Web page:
Sex differences in the neuroanatomy of alcohol dependence: hippocampus and amygdala subregions in a sample of 966 people from the ENIGMA Addiction Working Group
Males and females with alcohol dependence have distinct mental health and cognitive problems. Animal models of addiction postulate that the underlying neurobiological mechanisms are partially distinct, but there is little evidence of sex differences in humans with alcohol dependence as most neuroimaging studies have been conducted in males. We examined hippocampal and amygdala subregions in a large sample of 966 people from the ENIGMA Addiction Working Group. This comprised 643 people with alcohol dependence (225 females), and a comparison group of 323 people without alcohol dependence (98 females). Males with alcohol dependence had smaller volumes of the total amygdala and its basolateral nucleus than male controls, that exacerbated with alcohol dose. Alcohol dependence was also associated with smaller volumes of the hippocampus and its CA1 and subiculum subfield volumes in both males and females. In summary, hippocampal and amygdalar subregions may be sensitive to both shared and distinct mechanisms in alcohol-dependent males and females.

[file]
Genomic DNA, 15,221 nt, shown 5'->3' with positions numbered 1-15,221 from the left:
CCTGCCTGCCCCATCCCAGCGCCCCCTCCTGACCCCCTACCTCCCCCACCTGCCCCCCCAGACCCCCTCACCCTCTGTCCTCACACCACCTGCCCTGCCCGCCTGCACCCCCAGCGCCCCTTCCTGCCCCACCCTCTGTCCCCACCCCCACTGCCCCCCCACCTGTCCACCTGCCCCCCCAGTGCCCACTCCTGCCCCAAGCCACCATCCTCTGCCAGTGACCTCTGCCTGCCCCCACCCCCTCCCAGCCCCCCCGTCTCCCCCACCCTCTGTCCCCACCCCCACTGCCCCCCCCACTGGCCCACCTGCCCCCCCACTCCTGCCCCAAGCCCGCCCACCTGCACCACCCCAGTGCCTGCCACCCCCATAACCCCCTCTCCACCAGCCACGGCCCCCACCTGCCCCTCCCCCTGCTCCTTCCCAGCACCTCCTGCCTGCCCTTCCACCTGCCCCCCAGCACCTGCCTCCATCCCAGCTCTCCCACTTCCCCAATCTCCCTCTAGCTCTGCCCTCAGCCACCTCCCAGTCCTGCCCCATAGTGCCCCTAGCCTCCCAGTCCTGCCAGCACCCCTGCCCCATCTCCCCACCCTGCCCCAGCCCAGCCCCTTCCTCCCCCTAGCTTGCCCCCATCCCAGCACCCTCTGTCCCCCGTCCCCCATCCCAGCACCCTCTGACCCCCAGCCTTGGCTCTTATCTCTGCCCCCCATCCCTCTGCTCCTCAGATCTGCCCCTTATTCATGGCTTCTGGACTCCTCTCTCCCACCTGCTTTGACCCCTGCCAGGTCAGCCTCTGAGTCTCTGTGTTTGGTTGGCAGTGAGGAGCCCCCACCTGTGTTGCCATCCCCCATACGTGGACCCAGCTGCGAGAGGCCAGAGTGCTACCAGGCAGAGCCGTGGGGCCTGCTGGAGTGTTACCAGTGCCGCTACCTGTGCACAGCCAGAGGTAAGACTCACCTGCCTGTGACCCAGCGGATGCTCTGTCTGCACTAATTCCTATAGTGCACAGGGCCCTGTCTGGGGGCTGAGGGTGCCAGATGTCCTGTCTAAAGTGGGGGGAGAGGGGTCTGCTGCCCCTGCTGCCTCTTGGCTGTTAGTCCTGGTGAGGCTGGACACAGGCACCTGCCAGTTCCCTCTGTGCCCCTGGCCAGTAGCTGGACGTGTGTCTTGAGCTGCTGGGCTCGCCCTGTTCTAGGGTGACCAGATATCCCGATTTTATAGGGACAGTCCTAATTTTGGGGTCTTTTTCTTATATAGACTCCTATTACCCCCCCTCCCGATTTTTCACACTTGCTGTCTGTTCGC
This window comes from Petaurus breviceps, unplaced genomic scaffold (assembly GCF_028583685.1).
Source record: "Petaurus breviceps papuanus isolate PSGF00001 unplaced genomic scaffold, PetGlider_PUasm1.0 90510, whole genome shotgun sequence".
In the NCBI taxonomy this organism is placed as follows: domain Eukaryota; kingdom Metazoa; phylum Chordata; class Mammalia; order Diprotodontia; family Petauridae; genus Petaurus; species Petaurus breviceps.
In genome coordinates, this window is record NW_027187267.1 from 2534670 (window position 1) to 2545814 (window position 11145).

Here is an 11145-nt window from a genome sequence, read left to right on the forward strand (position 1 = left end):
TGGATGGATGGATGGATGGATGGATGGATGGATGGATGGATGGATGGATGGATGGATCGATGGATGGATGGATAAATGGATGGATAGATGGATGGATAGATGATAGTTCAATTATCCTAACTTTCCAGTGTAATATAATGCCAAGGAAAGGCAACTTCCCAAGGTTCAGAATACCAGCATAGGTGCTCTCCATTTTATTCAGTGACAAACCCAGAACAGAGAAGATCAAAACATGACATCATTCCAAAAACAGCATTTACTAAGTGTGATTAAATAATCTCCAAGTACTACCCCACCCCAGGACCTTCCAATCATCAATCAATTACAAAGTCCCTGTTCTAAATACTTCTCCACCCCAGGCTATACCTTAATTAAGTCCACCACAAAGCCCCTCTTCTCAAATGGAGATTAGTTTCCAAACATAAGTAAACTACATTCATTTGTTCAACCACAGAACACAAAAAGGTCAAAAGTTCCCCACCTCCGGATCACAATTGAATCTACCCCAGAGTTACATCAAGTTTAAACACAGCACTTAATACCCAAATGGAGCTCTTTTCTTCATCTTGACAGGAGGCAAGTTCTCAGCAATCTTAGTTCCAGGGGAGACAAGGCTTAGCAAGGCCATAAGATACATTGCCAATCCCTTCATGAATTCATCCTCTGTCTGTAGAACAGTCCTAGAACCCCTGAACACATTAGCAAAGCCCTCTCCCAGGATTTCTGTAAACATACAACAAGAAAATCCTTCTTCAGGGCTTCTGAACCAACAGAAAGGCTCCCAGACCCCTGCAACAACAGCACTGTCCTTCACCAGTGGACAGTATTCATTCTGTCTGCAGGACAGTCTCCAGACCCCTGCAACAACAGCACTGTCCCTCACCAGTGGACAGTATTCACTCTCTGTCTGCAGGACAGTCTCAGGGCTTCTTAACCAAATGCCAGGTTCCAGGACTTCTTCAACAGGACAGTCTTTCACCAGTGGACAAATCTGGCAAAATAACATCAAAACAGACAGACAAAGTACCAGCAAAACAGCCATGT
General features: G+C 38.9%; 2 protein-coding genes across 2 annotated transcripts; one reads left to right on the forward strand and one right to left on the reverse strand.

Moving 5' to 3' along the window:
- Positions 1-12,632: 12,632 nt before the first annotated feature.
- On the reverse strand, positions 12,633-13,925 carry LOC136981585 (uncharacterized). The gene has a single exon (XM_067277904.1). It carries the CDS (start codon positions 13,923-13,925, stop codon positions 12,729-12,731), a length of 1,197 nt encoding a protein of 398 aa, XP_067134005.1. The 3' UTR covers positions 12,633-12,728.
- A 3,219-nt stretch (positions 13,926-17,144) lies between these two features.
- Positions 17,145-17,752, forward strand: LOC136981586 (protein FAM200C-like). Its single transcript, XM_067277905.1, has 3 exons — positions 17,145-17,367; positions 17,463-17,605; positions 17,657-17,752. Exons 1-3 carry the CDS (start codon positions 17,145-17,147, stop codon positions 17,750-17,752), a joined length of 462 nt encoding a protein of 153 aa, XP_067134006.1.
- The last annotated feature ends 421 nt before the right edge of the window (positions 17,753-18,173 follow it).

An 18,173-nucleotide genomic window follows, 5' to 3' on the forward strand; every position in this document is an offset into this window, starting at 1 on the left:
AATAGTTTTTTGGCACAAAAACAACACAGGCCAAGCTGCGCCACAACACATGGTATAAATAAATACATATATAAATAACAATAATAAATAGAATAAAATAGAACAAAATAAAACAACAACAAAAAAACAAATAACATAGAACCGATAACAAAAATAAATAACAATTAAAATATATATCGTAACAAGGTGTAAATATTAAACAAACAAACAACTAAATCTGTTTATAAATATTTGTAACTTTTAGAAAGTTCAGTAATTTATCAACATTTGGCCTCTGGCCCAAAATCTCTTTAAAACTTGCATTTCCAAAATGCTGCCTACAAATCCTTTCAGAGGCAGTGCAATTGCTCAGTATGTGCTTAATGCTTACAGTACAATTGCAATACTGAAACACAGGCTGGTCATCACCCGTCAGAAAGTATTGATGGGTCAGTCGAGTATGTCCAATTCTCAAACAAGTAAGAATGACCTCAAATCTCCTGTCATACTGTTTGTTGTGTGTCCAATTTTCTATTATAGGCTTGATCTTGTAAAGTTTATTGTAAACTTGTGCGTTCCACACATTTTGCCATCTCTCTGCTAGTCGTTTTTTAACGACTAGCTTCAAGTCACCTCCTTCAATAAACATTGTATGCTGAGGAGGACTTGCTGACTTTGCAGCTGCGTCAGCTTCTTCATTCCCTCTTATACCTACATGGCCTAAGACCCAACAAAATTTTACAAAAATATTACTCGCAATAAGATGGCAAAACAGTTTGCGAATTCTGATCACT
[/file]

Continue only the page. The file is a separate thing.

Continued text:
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National Institutes of Health